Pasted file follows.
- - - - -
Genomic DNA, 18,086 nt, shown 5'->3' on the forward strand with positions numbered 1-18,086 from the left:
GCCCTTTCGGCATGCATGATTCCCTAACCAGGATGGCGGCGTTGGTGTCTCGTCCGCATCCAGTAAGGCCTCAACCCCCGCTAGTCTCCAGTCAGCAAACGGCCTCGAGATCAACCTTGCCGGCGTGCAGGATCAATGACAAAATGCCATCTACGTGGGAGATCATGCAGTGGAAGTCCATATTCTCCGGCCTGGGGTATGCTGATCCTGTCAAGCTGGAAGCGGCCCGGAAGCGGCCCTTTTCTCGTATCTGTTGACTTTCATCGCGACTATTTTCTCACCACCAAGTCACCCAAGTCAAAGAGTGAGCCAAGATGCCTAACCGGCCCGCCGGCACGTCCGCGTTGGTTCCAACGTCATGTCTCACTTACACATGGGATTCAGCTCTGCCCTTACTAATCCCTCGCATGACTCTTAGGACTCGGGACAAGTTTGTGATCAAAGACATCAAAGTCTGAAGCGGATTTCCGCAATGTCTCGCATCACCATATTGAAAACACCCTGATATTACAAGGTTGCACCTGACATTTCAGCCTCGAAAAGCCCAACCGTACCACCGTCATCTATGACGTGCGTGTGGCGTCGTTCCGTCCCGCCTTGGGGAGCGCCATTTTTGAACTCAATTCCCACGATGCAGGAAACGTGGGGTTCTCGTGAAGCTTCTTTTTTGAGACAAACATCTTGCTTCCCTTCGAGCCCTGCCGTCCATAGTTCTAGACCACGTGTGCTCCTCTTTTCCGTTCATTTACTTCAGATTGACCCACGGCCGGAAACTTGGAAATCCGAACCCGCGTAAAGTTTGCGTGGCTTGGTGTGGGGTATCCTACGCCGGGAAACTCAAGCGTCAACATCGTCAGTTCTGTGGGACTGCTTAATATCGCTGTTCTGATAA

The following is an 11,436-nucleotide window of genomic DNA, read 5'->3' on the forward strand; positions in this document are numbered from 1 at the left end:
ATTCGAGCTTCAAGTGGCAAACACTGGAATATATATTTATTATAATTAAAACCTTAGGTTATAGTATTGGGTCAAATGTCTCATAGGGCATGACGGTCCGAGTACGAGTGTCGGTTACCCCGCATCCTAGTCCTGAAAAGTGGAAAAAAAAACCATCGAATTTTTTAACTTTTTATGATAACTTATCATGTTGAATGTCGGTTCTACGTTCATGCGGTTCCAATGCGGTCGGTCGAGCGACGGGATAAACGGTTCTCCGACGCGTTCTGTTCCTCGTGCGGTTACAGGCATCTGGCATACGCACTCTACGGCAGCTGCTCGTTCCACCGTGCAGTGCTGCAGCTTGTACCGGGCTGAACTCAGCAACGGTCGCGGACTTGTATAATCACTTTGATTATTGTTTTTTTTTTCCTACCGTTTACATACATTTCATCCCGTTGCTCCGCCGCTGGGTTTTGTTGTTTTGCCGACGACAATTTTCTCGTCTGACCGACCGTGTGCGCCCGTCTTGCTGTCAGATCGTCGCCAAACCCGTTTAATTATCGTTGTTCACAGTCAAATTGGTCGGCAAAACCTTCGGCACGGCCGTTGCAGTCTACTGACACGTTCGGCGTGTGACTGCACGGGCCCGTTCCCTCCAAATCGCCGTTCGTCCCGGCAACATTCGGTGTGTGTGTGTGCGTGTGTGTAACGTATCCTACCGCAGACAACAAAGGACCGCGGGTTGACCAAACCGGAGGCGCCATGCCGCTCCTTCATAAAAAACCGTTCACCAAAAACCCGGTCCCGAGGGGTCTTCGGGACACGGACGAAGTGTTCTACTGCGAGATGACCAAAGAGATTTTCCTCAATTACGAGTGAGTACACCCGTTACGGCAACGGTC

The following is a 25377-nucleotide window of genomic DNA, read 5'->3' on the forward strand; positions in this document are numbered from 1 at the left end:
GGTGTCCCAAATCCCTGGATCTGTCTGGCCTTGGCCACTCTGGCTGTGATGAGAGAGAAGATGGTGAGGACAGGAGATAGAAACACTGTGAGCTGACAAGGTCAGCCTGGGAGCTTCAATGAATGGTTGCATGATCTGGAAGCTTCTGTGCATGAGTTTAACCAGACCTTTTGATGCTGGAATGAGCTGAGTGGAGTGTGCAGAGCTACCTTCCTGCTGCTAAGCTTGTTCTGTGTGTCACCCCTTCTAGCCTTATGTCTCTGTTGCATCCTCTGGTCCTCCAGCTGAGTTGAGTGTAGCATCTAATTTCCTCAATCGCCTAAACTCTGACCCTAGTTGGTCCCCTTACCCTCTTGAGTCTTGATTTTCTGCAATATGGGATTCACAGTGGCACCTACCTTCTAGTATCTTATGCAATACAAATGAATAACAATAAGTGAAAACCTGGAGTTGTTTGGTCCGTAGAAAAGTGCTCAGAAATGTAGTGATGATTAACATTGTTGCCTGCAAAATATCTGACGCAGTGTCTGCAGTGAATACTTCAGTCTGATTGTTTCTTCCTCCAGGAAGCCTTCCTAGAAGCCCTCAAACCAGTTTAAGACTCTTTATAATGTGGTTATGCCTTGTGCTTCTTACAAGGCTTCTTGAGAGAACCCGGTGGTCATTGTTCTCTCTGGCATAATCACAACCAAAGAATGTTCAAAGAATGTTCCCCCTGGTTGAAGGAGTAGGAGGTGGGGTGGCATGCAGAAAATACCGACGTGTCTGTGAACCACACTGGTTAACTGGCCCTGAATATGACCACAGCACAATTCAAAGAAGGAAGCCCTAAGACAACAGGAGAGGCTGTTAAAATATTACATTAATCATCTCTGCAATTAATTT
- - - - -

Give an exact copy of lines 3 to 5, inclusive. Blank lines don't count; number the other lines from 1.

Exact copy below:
The following is an 11,436-nucleotide window of genomic DNA, read 5'->3' on the forward strand; positions in this document are numbered from 1 at the left end:
ATTCGAGCTTCAAGTGGCAAACACTGGAATATATATTTATTATAATTAAAACCTTAGGTTATAGTATTGGGTCAAATGTCTCATAGGGCATGACGGTCCGAGTACGAGTGTCGGTTACCCCGCATCCTAGTCCTGAAAAGTGGAAAAAAAAACCATCGAATTTTTTAACTTTTTATGATAACTTATCATGTTGAATGTCGGTTCTACGTTCATGCGGTTCCAATGCGGTCGGTCGAGCGACGGGATAAACGGTTCTCCGACGCGTTCTGTTCCTCGTGCGGTTACAGGCATCTGGCATACGCACTCTACGGCAGCTGCTCGTTCCACCGTGCAGTGCTGCAGCTTGTACCGGGCTGAACTCAGCAACGGTCGCGGACTTGTATAATCACTTTGATTATTGTTTTTTTTTTCCTACCGTTTACATACATTTCATCCCGTTGCTCCGCCGCTGGGTTTTGTTGTTTTGCCGACGACAATTTTCTCGTCTGACCGACCGTGTGCGCCCGTCTTGCTGTCAGATCGTCGCCAAACCCGTTTAATTATCGTTGTTCACAGTCAAATTGGTCGGCAAAACCTTCGGCACGGCCGTTGCAGTCTACTGACACGTTCGGCGTGTGACTGCACGGGCCCGTTCCCTCCAAATCGCCGTTCGTCCCGGCAACATTCGGTGTGTGTGTGTGCGTGTGTGTAACGTATCCTACCGCAGACAACAAAGGACCGCGGGTTGACCAAACCGGAGGCGCCATGCCGCTCCTTCATAAAAAACCGTTCACCAAAAACCCGGTCCCGAGGGGTCTTCGGGACACGGACGAAGTGTTCTACTGCGAGATGACCAAAGAGATTTTCCTCAATTACGAGTGAGTACACCCGTTACGGCAACGGTC

The following is a 25377-nucleotide window of genomic DNA, read 5'->3' on the forward strand; positions in this document are numbered from 1 at the left end: